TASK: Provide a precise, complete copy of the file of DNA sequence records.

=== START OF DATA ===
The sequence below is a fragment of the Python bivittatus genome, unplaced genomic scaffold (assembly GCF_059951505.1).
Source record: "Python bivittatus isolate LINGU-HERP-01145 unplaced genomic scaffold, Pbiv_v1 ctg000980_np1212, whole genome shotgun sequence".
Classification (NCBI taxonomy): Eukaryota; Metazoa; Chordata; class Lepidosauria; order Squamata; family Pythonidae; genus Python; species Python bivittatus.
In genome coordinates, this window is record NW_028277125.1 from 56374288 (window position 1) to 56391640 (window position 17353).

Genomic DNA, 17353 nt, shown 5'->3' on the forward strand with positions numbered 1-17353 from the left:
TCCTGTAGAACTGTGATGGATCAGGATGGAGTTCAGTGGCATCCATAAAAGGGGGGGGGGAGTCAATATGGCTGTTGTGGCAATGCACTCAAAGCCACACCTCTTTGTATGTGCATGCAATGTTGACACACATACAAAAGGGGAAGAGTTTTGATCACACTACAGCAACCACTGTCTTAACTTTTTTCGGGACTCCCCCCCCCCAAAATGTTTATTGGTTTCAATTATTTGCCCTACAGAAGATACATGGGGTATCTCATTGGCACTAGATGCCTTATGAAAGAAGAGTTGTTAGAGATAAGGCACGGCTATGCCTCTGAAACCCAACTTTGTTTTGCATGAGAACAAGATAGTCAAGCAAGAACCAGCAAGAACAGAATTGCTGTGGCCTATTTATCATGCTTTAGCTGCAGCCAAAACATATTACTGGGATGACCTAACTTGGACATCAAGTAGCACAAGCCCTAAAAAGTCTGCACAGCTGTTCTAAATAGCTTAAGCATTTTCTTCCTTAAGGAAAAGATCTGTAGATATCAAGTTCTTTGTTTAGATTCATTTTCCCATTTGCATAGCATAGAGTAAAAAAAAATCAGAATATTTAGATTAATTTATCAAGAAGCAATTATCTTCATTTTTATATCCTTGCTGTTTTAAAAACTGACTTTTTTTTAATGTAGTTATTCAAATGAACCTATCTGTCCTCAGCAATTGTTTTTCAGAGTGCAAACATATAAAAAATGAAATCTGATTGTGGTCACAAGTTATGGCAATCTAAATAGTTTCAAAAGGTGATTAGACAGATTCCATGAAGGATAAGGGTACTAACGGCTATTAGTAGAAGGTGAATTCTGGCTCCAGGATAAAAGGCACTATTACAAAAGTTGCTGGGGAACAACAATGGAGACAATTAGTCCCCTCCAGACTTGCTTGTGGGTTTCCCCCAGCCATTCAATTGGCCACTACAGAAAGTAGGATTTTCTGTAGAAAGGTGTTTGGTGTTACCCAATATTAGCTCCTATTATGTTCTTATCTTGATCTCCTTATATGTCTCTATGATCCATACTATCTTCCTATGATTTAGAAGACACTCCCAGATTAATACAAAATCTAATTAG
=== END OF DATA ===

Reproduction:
The sequence below is a fragment of the Python bivittatus genome, unplaced genomic scaffold (assembly GCF_059951505.1).
Source record: "Python bivittatus isolate LINGU-HERP-01145 unplaced genomic scaffold, Pbiv_v1 ctg000980_np1212, whole genome shotgun sequence".
Classification (NCBI taxonomy): Eukaryota; Metazoa; Chordata; class Lepidosauria; order Squamata; family Pythonidae; genus Python; species Python bivittatus.
In genome coordinates, this window is record NW_028277125.1 from 56374288 (window position 1) to 56391640 (window position 17353).

Genomic DNA, 17353 nt, shown 5'->3' on the forward strand with positions numbered 1-17353 from the left:
TCCTGTAGAACTGTGATGGATCAGGATGGAGTTCAGTGGCATCCATAAAAGGGGGGGGGGAGTCAATATGGCTGTTGTGGCAATGCACTCAAAGCCACACCTCTTTGTATGTGCATGCAATGTTGACACACATACAAAAGGGGAAGAGTTTTGATCACACTACAGCAACCACTGTCTTAACTTTTTTCGGGACTCCCCCCCCCCAAAATGTTTATTGGTTTCAATTATTTGCCCTACAGAAGATACATGGGGTATCTCATTGGCACTAGATGCCTTATGAAAGAAGAGTTGTTAGAGATAAGGCACGGCTATGCCTCTGAAACCCAACTTTGTTTTGCATGAGAACAAGATAGTCAAGCAAGAACCAGCAAGAACAGAATTGCTGTGGCCTATTTATCATGCTTTAGCTGCAGCCAAAACATATTACTGGGATGACCTAACTTGGACATCAAGTAGCACAAGCCCTAAAAAGTCTGCACAGCTGTTCTAAATAGCTTAAGCATTTTCTTCCTTAAGGAAAAGATCTGTAGATATCAAGTTCTTTGTTTAGATTCATTTTCCCATTTGCATAGCATAGAGTAAAAAAAAATCAGAATATTTAGATTAATTTATCAAGAAGCAATTATCTTCATTTTTATATCCTTGCTGTTTTAAAAACTGACTTTTTTTTAATGTAGTTATTCAAATGAACCTATCTGTCCTCAGCAATTGTTTTTCAGAGTGCAAACATATAAAAAATGAAATCTGATTGTGGTCACAAGTTATGGCAATCTAAATAGTTTCAAAAGGTGATTAGACAGATTCCATGAAGGATAAGGGTACTAACGGCTATTAGTAGAAGGTGAATTCTGGCTCCAGGATAAAAGGCACTATTACAAAAGTTGCTGGGGAACAACAATGGAGACAATTAGTCCCCTCCAGACTTGCTTGTGGGTTTCCCCCAGCCATTCAATTGGCCACTACAGAAAGTAGGATTTTCTGTAGAAAGGTGTTTGGTGTTACCCAATATTAGCTCCTATTATGTTCTTATCTTGATCTCCTTATATGTCTCTATGATCCATACTATCTTCCTATGATTTAGAAGACACTCCCAGATTAATACAAAATCTAATTAG